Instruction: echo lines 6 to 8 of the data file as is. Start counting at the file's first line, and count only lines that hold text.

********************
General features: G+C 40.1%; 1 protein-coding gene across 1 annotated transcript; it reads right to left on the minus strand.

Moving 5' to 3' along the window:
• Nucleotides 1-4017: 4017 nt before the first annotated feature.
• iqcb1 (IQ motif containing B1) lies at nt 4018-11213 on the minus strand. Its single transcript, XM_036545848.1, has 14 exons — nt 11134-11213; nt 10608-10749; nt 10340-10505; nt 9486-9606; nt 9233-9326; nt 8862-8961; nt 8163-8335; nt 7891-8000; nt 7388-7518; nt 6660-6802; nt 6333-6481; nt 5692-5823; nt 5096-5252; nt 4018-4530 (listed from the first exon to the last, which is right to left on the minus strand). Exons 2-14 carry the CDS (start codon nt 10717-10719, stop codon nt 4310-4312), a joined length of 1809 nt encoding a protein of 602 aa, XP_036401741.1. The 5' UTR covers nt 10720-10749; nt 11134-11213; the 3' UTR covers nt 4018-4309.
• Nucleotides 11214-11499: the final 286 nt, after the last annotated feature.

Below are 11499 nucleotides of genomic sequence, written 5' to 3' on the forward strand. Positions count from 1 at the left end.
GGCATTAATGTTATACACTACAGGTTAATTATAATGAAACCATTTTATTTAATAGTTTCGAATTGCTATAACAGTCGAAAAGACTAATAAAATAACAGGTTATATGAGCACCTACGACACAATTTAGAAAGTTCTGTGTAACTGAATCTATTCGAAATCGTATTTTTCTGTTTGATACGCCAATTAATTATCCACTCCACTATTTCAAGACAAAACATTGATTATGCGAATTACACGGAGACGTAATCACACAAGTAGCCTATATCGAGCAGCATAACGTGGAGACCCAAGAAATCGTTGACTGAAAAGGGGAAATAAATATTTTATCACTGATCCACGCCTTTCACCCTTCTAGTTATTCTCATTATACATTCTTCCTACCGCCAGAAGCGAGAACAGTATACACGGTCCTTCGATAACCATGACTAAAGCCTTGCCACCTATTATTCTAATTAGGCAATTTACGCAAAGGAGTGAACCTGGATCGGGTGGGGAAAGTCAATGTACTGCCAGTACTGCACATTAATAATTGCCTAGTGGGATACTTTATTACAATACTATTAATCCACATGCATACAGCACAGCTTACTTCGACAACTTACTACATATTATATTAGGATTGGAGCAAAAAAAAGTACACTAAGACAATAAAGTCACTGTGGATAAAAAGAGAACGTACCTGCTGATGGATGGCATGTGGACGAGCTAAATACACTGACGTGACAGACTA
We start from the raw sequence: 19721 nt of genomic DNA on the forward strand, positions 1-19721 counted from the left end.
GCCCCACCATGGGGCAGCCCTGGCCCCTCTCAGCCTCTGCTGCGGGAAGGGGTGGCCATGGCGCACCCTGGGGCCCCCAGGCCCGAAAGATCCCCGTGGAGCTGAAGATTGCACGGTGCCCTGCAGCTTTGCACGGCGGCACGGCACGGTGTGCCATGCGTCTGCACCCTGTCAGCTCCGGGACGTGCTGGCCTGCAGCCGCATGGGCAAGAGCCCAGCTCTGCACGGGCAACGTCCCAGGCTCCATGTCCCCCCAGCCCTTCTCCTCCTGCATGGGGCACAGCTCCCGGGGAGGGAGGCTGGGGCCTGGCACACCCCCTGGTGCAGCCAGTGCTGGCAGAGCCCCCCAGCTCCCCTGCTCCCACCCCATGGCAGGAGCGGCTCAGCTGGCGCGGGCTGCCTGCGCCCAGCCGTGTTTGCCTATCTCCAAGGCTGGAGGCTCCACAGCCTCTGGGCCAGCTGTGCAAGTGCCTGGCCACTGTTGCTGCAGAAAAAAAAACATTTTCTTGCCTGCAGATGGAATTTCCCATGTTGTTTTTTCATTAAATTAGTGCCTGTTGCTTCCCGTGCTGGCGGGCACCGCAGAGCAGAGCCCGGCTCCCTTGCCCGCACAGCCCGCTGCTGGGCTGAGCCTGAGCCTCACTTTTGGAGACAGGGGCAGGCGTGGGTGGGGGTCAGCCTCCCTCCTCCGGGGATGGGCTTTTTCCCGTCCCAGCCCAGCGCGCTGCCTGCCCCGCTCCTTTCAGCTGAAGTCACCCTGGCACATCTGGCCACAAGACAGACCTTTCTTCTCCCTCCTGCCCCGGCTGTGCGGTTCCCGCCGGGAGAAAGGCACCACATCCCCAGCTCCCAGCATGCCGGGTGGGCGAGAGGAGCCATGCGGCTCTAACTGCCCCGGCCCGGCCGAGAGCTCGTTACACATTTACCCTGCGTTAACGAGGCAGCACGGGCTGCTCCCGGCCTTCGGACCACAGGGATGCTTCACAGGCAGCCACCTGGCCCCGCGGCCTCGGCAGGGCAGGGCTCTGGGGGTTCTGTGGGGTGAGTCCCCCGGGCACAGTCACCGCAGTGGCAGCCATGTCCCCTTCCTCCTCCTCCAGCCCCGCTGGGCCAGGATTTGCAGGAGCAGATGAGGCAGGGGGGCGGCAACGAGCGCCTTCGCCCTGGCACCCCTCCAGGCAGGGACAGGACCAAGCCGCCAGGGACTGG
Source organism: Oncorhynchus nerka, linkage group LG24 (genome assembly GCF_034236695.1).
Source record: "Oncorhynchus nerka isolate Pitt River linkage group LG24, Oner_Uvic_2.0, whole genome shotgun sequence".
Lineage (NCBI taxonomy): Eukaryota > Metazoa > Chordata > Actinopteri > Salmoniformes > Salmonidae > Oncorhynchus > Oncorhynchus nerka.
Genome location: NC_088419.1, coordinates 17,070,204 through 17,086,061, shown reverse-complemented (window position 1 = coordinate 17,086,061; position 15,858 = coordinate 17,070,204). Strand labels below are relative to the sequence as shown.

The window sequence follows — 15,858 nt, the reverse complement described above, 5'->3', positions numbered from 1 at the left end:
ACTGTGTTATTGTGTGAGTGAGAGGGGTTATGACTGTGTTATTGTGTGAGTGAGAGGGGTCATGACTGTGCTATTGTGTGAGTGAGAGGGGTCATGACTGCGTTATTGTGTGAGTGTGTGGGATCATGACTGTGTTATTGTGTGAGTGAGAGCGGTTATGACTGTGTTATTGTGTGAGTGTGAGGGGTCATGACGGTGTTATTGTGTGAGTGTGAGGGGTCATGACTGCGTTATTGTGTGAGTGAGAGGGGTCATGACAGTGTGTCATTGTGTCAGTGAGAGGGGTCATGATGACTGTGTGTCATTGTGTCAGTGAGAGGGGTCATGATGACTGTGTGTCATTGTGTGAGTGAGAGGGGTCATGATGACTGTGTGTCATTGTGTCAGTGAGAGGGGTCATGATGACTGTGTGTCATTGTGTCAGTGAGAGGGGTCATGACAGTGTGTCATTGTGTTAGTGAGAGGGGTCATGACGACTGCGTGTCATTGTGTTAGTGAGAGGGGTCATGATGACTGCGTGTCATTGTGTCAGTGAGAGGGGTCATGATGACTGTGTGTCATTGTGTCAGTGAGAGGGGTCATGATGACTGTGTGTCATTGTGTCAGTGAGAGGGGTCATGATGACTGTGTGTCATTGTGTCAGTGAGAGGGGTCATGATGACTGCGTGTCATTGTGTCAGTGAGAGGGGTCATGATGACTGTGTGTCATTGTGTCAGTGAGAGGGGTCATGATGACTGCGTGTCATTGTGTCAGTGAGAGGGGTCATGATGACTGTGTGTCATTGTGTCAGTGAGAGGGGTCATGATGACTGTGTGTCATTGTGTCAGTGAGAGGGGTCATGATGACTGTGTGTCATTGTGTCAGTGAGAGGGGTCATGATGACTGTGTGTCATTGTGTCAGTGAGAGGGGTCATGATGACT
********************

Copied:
Below are 11499 nucleotides of genomic sequence, written 5' to 3' on the forward strand. Positions count from 1 at the left end.
GGCATTAATGTTATACACTACAGGTTAATTATAATGAAACCATTTTATTTAATAGTTTCGAATTGCTATAACAGTCGAAAAGACTAATAAAATAACAGGTTATATGAGCACCTACGACACAATTTAGAAAGTTCTGTGTAACTGAATCTATTCGAAATCGTATTTTTCTGTTTGATACGCCAATTAATTATCCACTCCACTATTTCAAGACAAAACATTGATTATGCGAATTACACGGAGACGTAATCACACAAGTAGCCTATATCGAGCAGCATAACGTGGAGACCCAAGAAATCGTTGACTGAAAAGGGGAAATAAATATTTTATCACTGATCCACGCCTTTCACCCTTCTAGTTATTCTCATTATACATTCTTCCTACCGCCAGAAGCGAGAACAGTATACACGGTCCTTCGATAACCATGACTAAAGCCTTGCCACCTATTATTCTAATTAGGCAATTTACGCAAAGGAGTGAACCTGGATCGGGTGGGGAAAGTCAATGTACTGCCAGTACTGCACATTAATAATTGCCTAGTGGGATACTTTATTACAATACTATTAATCCACATGCATACAGCACAGCTTACTTCGACAACTTACTACATATTATATTAGGATTGGAGCAAAAAAAAGTACACTAAGACAATAAAGTCACTGTGGATAAAAAGAGAACGTACCTGCTGATGGATGGCATGTGGACGAGCTAAATACACTGACGTGACAGACTA
We start from the raw sequence: 19721 nt of genomic DNA on the forward strand, positions 1-19721 counted from the left end.